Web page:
An NHS Foundation Trust v MC  [2020] EWCOP 33 (judgment here)  

Many may be surprised to discover that the question of whether an incapacitous person should undergo an invasive medical procedure that is of no therapeutic benefit to herself, but which is likely to be of benefit to a third party, has never previously been determined by the Court of Protection.   Indeed, it seems the last time any court considered a similar matter was so long ago that one Mr James Munby QC was then instructed as counsel to the Official Solicitor.[1]

Nowadays,[2] altruistic tissue donation by a live donor is regulated by the Human Tissue Authority (HTA) which holds the statutory responsibility for giving authorisation for the procedure where the donor is a child or an adult who lacks capacity.[3]  It is an offence to remove transplantable material from an incapable living person unless the HTA has determined that there is valid consent to the procedure and that no reward has been given.[4]   In the case of donation by a child[5] the HTA see no need to bring the matter before a court, as consent to the procedure can be given by a parent.[6] However, in the case of an incapacitous adult, if no one holds an LPA in respect of health and welfare matters or there is no Court Appointed Deputy, that consent can only be given by a judge of the Court of Protection. 

It was against that background that the case of An NHS Trust v MC, came before Mr Justice Cohen.

The facts

MC, was 18 and had a learning disability.  It was not in issue that she lacked the capacity to make a decision about a proposed peripheral blood stem cell (PBSC) donation to her mother, who had been diagnosed with leukaemia.  There was no other suitable donor available and without PBSC her mother’s prospects of survival were very poor.

In addressing MC’s best interests Cohen J noted that the proposed procedure was of no physical benefit to MC herself.  To the contrary, it would in fact expose MC to physical risks she would have otherwise avoided. Stem cell donation requires donors to receive four daily injections to ensure that enough stems cells can be harvested, as well as a venous line in both arms for 4-5 hours on the day of the donation. The procedure further carries a risk of bruising, bone pain and cold and flu-like symptoms. It also required a trip to hospital in the midst of the COVID-19 pandemic.

Relevance of property affairs case law

In undertaking the best interests assessment in MC’s case, the court was reminded that the best interest interests test is not to be narrowly construed as a test of ‘self-interests.’ In support of this point, counsel for the Official Solicitor drew the court’s attention to its own case law in the financial and property affairs context. In re G(TJ) Morgan J had noted that “the actual wishes of P, which are altruistic and not in any way, directly or indirectly self-interested, can be a relevant factor” in weighing up best interests.[7]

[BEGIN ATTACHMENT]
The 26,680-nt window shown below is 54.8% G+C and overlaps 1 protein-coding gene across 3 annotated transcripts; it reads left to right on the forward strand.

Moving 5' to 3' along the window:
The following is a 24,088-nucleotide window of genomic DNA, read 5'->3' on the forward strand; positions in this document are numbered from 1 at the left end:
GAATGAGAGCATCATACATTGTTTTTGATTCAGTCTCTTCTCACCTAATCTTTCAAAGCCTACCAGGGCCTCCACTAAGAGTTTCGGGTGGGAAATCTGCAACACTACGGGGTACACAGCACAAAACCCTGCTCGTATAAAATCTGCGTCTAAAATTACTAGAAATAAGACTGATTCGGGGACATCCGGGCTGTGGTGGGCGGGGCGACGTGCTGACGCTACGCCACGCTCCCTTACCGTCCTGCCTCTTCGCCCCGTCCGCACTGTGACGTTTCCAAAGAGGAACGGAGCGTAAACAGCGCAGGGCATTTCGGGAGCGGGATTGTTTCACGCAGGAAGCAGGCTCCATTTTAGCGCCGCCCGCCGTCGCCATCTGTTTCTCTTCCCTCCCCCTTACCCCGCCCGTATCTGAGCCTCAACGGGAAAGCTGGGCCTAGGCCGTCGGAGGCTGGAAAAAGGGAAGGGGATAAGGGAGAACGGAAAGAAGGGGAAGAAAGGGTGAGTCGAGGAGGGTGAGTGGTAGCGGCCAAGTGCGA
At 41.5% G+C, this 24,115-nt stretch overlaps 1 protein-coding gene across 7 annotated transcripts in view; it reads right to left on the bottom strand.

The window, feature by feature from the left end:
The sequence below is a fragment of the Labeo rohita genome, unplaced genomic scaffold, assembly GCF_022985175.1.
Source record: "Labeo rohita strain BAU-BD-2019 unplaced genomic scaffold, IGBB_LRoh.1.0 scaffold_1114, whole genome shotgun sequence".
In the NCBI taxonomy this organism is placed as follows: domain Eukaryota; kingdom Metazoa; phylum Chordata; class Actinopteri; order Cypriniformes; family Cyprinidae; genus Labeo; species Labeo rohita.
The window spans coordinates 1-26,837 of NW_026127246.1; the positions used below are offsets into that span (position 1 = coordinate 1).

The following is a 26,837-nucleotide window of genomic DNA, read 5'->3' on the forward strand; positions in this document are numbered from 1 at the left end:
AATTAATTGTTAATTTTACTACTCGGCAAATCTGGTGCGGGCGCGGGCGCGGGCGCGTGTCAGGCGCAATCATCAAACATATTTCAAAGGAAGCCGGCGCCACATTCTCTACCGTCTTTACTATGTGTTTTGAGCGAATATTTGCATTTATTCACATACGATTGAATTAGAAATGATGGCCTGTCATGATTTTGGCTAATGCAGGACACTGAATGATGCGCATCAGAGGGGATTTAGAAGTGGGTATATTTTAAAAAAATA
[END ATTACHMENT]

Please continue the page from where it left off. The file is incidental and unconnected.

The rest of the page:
Similarly in Re P [2009][8] Lewison J had said of altruistic donations that “for many people it is in their best interests that they be remembered with affection by their family as having done “the right thing” by their will.”

Those arguments had relevance in the health and welfare context where the court’s assessment of best interests should encompass all the emotional and psychosocial benefits to MC who wanted to help her mother in any way she could, and could include that others would consider MC’s altruistic act of donating her stem cell favourably.

This was not a difficult decision for the judge. MC’s own best interests were inextricably linked to her mother’s survival. All parties agreed that the donation of her stem cells to her mother was overwhelmingly in MC’s best interests: and importantly it was something that MC herself, from her position of limited comprehension, was adamant she wanted to do.

The donation could potentially prolong the life of her mother, with whom she had a close loving relationship. This would bring MC a range of psychological, emotional, social, and financial benefits that were plain to see.

Cohen J concluded that “it is overwhelmingly in MC’s best interest to participate in the proposed programme and donate her stem cells for the benefit of her mother.” He therefore provided the required consent that would then enable the HTA to authorise the proposed procedure.